Reviews roundup ~ Magnum ~ Patrik Jansson Band ~ Tragik ~ John Fusco ~ Now Or Never (NoN)
Dance Of The Black Tattoo
Steamhammer / SPV
Another day, another Magnum compilation. If you are a Magnum completist then I tip my hat to your carpentry skills because it’s going to need some damn sturdy shelves to hold them all. That said, in a year when musicians income has shrunk to practically zero you can’t really blame a band for trying to get some pennies in. Which is what they’ll get if you stream instead of buying. #streamingiskillingmusic
So what are you getting for your money? Some live tracks, some bonus tracks of special editions and some (holds head in hands) radio edits. They’re billing this as a companion piece to “The Valley Of Tears – The Ballads” which was, um, a collection of ballads with this featuring rockier numbers. Although to be fair, in the world of melodic mid-paced prog rock, there’s not a huge difference. On the live front you get ‘Black Skies’, ‘Freedom Day’, ‘All My Bridges’ and ‘On A Storyteller’s Night’ from the live “Escape From The Shadow Garden” DVD and ‘Dance Of The Black Tattoo’ from the vinyl version. Handy for CD only purchasers.
‘Your Dreams Won’t Die’ and ‘Twelve Men Wise And Just’ were both on the bonus disc to “Lost On The Road To Eternity” while the studio tracks see ‘Born To Be King’ from “Goodnight L.A.”, while ‘Phantom Of Paradise Circus’ and ‘No God Or Saviour’ which were ‘bonus tracks on “Sacred Blood – Divine Lies” making an appearance. So it’s mainly twenty first century Magnum and you would imagine most of that fanbase will have pretty much everything already. But Magnum don’t make bad albums. Granted, they don’t make great ones anymore either but if you like Magnum and you’re stuck at home cursing the Gods then this might ease you through the day.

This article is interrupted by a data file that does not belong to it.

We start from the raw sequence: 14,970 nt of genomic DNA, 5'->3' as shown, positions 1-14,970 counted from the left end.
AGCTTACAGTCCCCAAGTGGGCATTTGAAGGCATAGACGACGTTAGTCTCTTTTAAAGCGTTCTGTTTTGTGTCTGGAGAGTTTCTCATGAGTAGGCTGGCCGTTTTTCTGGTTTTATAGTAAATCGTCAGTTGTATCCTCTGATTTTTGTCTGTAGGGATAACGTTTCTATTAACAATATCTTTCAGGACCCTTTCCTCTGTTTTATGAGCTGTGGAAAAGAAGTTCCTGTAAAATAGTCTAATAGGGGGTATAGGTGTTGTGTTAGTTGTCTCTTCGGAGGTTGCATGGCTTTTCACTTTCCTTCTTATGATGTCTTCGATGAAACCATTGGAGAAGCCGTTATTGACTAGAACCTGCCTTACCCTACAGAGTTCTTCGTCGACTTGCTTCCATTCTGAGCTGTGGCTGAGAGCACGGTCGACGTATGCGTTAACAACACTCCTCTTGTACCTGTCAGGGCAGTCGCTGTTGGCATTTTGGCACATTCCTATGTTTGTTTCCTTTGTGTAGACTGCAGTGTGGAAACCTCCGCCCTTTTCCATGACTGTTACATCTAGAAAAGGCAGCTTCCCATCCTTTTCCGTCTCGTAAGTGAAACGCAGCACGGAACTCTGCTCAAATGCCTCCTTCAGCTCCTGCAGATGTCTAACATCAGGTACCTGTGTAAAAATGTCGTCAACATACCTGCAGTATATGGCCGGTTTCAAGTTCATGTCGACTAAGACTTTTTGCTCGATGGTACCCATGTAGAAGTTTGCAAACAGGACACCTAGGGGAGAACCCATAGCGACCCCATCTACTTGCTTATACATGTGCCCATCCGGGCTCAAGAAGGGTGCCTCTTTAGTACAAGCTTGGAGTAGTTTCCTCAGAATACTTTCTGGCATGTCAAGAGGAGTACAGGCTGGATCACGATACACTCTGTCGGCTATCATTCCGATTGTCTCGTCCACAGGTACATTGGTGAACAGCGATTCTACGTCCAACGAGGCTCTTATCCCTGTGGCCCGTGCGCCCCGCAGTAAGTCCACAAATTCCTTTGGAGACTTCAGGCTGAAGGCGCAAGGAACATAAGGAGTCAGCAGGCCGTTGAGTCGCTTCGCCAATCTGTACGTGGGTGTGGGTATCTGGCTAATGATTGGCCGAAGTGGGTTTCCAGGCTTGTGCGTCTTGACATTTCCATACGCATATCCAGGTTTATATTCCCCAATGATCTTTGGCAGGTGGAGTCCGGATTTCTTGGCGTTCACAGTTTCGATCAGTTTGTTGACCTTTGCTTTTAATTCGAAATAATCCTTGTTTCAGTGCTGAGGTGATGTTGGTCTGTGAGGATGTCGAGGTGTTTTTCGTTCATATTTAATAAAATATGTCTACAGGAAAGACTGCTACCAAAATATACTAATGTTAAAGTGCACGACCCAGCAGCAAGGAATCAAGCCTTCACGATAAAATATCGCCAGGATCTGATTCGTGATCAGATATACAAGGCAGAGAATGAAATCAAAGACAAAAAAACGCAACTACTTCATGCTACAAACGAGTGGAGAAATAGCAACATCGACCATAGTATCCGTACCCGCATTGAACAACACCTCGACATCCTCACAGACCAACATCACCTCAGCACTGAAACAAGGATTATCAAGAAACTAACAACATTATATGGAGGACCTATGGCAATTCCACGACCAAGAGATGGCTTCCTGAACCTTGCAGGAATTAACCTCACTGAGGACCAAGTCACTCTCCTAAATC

It’s out on CD and as a 2LP Gatefold on 140g magenta vinyl.
PATRIK JANSSON BAND
Sneaky Foot Records
As the name suggests this is the fourth album from Patrik Jannson and his band. Four is a big number. Led Zeppelin IV. Black Sabbath Vol 4. Beyonce 4. Big boots to fill.
And it’s good. He’s certainly a cracking guitarist and there are some good tunes here. Generally, it’s quite mellow and veers towards a poppy blues sound. There is some great keyboard work from Lars Eriksson who, when he is let off the leash, really lets rip with some great sounds. Try ‘She Said What’ or ‘She Ain’t Gonna Come Back Any More’ if you want some actual pudding type proof. They’re really good.
It’s the kind of thing that fans of King King a few years back will recognise and enjoy and with an equally solid rhythm section of Thomas Andersson on bass and Martin Forsstedt on drums holding things together, the music works really well. Thing is he’s nae singer, mind. The vocals are serviceable and don’t offend but I imagine what these songs would sound like with a great voice. But it’s his band and they’ve done well enough to make it this far so maybe that’s just me. Certainly, a song like ‘Love Will Find a Way’ is the kind of earworm that has you buzzing for quite some time.
The production is exemplary and if a more modern yet recognisably blues sound is your thing, give it a go.
Of all the several hundred bands that Phil Vincent is involved in, Tragik are probably my favourites. That’s because I’m a child of the eighties when skyscraping hard yet melodic rawk ruled the world. And it’s a world that Tragik are intent on recreating. Fine by me. #thumbsaloftemoticon
I think this album number nine but even the Sumerians with their calculations around a sexagesimal number system would have been hard pushed to keep up with Mr Vincent and his various musical endeavours. Tragik sees him taking care of vocals, bass and keyboards while guitarist Damian D’Ercole and drummer Dirk Phillips handle the rest.
There are riffs a-plenty. Some of them fierce, some of them more poppy but they’re invariably good. The opening ‘Back On The Road’ is a fine example of what awaits you. Heavy but melodic. ‘Hanging By A Thread’ is another highlight while the guitars on ‘Who Am I’ are borderline outrageous. There are a couple of tracks that work less well but that’s probably because they’re surrounded by fairy dust and magic. There’s usually a 1987 US number one hit single tucked away on a Tragik album and I reckon this time around it’s probably ‘Don’t Know What To Believe’. That would have got a few crop tops lifted when they opened for Tommy Shaw at the Cow Palace.